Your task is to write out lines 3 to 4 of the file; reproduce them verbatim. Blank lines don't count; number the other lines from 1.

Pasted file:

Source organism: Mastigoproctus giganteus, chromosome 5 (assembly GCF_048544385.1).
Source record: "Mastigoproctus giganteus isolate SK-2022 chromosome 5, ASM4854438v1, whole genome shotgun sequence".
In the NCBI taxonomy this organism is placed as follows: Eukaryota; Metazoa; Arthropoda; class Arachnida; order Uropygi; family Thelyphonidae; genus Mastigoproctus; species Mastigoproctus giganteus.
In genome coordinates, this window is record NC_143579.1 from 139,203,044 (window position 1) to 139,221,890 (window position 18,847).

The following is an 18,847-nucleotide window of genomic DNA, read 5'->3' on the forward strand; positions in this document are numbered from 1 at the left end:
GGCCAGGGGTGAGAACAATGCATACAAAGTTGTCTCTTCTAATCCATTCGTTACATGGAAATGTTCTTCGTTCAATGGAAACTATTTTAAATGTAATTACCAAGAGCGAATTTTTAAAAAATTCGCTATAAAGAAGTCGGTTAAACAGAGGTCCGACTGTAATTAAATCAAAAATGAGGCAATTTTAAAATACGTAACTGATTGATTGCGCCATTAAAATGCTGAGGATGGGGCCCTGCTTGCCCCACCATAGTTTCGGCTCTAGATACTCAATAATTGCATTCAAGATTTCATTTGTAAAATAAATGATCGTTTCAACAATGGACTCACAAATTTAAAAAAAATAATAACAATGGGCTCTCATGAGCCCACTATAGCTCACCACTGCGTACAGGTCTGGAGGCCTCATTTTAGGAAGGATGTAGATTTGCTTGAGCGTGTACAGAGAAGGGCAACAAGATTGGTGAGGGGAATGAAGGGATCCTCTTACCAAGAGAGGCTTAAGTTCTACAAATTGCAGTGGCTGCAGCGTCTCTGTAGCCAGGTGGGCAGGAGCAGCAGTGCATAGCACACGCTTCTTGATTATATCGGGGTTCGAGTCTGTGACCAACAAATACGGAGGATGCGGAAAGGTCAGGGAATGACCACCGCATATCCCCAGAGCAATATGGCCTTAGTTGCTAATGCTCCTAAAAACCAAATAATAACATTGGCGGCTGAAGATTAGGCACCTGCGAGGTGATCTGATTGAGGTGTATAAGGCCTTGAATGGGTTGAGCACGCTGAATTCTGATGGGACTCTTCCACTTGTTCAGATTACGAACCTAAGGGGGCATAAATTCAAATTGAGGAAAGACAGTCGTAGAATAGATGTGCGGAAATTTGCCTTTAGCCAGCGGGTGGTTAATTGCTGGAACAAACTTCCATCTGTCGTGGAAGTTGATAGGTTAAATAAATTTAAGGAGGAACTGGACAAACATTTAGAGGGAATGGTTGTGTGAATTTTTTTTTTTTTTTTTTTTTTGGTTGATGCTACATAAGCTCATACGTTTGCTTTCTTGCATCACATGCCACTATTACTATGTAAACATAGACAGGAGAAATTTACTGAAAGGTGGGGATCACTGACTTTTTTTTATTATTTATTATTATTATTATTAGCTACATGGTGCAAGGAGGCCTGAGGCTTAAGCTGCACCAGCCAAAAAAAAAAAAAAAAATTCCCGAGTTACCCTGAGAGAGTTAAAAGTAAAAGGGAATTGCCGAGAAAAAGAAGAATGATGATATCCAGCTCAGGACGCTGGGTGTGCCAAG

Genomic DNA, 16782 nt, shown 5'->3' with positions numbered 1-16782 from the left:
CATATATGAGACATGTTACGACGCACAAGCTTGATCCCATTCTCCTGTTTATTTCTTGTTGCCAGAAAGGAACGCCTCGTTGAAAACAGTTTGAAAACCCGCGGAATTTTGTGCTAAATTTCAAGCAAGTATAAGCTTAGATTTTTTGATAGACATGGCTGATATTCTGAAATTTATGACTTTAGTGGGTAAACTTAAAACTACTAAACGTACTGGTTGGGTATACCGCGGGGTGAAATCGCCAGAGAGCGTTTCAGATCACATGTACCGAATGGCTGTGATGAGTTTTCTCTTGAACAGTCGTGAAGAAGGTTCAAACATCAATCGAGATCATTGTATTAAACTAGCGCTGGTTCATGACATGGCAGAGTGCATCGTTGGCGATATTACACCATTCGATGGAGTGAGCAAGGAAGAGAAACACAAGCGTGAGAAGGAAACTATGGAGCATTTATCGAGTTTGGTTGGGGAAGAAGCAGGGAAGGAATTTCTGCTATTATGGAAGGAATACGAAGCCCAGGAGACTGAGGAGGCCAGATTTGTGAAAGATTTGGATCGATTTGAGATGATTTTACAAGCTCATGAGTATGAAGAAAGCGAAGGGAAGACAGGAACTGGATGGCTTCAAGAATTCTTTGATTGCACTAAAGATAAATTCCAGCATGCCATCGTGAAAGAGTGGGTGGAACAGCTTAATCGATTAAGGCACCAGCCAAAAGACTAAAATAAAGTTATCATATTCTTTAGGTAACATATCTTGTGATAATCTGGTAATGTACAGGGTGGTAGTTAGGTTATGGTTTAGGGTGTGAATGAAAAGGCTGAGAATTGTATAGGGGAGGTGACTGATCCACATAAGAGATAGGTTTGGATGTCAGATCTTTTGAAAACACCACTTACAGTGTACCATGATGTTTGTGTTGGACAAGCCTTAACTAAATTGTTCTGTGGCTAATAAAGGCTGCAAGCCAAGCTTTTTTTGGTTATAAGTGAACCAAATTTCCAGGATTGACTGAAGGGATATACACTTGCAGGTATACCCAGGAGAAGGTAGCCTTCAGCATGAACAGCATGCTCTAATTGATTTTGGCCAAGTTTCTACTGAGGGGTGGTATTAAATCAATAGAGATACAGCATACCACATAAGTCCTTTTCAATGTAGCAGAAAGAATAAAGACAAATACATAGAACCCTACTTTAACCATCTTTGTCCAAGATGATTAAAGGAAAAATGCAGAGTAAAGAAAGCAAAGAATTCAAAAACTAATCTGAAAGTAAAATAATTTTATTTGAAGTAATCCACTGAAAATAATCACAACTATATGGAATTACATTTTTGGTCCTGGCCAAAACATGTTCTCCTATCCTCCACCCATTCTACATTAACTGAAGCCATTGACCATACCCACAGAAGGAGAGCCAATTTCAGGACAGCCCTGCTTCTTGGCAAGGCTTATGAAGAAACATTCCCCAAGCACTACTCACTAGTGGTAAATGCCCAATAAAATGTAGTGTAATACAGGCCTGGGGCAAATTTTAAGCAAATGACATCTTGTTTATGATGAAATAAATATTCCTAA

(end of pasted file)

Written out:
In the NCBI taxonomy this organism is placed as follows: Eukaryota; Metazoa; Arthropoda; class Arachnida; order Uropygi; family Thelyphonidae; genus Mastigoproctus; species Mastigoproctus giganteus.
In genome coordinates, this window is record NC_143579.1 from 139,203,044 (window position 1) to 139,221,890 (window position 18,847).